What went right: Buffalo also got out to a relatively strong start to their season, going 5-1-1 in their first seven games. But then reality set in for them – especially after they traded former captain Jack Eichel to Vegas – and they’ve went 5-14-4 since then. Some of their younger players have improved – forward Tage Thompson (10 goals, 18 points) and Dylan Cozens. The cloud that hovered over the franchise is now gone with the departure of Eichel. GM Kevyn Adams has the faith of ownership, and this latest attempt at a rebuild may yet yield impressive results.

What is cause for concern: The Sabres have been a goaltending dumpster fire (including a 3.52 goals-allowed-per-game average, fifth-worst in the league). They also have the league’s 10th-worst offense (2.67 goals-against per game). You’re not going to win many more games if those facts don’t change, and the truth is, those facts aren’t likely to change dramatically enough, if at all. This remains a long-term project of a team.

Rest-of-season outlook: Long-suffering Sabres fans are in line for more suffering the rest of this season. It’s important they not lose sight of some key puzzle pieces that already are in place or in the drafting-and-development system, but the odds of a serious turnaround this year are not in Buffalo’s favor.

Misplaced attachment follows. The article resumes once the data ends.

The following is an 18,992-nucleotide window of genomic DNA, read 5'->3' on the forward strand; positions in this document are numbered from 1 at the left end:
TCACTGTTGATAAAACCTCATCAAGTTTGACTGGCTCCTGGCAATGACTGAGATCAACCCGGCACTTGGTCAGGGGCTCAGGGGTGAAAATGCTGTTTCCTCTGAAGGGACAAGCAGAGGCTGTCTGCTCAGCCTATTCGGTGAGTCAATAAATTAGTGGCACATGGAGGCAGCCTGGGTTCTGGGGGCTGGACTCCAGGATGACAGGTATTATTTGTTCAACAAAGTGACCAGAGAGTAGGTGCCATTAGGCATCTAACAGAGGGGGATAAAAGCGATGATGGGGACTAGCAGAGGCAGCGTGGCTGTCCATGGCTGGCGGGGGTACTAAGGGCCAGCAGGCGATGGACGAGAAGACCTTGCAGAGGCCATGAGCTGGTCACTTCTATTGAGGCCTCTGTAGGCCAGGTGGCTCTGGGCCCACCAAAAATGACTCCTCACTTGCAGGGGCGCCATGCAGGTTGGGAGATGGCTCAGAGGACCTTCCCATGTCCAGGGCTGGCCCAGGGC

7. Ottawa Senators. Games Played: 28. Record: 9-17-2.

What went right: The Senators re-signed captain Brady Tkachuk to a long-term contract extension. Winger Drake Batherson had 28 points in 23 GP, putting him on pace to demolish his personal best (34 points in 56 GP). Thomas Chabot and Tim Stutzle are bona fide needle-movers for an organization that needs more of them. GM Pierre Doiron is on a budget, but he’s got a number of key puzzle pieces in place.